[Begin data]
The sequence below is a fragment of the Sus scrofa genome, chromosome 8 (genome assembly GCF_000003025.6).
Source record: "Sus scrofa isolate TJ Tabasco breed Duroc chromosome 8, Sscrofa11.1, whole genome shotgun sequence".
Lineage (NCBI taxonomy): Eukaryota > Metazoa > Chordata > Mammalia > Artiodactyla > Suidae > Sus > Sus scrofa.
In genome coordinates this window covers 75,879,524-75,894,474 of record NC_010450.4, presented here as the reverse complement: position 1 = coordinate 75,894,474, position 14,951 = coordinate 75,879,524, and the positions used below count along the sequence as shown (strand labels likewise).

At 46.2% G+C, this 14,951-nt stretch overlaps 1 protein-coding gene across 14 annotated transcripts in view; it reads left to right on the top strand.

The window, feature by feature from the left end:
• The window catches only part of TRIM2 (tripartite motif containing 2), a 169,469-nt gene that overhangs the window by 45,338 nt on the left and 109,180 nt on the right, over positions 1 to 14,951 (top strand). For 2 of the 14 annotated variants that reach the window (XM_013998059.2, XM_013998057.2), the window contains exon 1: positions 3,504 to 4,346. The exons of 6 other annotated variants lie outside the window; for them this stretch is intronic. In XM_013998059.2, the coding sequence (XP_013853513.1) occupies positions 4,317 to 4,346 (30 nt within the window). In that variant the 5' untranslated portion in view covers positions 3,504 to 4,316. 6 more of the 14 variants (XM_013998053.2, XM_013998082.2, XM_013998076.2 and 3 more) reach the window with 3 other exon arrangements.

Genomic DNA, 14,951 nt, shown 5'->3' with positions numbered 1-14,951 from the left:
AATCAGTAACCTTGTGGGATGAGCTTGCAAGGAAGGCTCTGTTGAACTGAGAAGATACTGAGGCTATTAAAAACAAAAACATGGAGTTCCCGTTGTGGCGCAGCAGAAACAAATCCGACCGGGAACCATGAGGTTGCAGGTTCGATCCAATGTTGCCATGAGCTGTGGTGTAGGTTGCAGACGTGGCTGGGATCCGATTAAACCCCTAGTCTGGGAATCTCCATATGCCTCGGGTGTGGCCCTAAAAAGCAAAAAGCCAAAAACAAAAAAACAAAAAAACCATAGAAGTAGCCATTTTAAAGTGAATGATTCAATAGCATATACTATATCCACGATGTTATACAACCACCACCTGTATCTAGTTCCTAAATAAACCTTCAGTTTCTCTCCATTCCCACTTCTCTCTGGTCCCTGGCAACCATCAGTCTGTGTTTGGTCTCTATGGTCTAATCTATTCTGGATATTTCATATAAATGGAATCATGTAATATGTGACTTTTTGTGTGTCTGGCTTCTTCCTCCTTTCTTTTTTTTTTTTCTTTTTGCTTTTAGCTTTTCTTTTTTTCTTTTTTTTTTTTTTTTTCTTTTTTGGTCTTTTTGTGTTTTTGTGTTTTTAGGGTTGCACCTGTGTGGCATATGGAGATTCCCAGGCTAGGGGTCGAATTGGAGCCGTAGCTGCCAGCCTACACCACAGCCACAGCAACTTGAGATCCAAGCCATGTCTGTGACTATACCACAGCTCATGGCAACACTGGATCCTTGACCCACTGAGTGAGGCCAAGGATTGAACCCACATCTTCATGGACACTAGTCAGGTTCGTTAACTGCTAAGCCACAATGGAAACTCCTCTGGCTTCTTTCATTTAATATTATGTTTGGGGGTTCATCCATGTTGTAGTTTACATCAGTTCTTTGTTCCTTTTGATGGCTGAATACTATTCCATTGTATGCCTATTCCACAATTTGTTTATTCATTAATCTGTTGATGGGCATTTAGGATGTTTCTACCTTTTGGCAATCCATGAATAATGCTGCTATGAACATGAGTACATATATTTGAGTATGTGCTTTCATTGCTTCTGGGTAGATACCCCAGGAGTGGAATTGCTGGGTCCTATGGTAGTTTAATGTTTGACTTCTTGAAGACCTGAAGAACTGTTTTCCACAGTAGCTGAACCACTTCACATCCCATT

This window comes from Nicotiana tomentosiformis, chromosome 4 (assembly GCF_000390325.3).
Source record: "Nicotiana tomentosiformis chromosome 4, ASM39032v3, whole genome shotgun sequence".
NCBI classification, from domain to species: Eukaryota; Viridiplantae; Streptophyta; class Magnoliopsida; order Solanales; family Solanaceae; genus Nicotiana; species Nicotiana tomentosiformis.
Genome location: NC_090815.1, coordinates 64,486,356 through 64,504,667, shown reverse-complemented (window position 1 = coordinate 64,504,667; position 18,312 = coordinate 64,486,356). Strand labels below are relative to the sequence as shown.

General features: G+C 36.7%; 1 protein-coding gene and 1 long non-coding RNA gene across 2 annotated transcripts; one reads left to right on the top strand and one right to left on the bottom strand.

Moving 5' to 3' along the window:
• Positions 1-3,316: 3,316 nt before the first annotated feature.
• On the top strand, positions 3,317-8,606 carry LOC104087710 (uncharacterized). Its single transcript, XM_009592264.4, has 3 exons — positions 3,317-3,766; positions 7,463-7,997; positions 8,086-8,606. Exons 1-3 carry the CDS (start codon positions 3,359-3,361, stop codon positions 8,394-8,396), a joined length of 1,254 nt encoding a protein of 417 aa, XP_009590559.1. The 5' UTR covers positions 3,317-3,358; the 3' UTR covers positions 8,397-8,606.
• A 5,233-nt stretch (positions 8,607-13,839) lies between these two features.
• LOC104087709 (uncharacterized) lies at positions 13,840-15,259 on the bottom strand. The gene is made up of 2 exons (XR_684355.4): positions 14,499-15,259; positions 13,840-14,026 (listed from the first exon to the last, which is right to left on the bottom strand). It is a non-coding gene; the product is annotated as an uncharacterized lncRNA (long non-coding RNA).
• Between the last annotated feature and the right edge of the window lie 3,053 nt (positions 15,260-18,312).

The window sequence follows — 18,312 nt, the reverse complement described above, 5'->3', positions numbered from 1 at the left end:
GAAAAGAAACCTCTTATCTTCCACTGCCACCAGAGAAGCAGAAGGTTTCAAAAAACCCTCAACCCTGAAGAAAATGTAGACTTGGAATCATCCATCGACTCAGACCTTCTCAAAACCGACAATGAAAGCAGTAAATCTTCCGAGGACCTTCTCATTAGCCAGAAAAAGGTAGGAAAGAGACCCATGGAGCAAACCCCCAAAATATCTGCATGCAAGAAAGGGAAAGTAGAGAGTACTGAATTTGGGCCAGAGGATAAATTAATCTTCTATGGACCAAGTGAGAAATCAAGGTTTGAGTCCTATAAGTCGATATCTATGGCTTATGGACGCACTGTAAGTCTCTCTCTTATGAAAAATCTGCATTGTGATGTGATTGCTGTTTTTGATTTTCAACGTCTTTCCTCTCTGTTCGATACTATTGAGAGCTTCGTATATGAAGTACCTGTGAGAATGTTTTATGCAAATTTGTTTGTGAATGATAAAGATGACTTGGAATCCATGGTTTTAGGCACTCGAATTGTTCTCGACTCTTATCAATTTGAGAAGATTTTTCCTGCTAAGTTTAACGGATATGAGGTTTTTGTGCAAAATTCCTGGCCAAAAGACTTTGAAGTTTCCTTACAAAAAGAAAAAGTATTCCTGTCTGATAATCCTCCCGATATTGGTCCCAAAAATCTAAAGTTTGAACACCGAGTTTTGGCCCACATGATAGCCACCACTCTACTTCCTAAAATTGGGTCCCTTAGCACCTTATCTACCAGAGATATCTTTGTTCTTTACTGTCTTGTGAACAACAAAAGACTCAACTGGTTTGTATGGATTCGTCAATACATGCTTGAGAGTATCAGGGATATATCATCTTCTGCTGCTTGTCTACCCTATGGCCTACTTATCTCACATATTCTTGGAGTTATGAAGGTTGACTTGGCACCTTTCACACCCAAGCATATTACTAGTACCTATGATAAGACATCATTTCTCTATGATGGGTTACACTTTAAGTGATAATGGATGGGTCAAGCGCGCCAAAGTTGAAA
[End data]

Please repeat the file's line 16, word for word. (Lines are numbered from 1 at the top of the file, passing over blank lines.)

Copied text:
• Positions 1-3,316: 3,316 nt before the first annotated feature.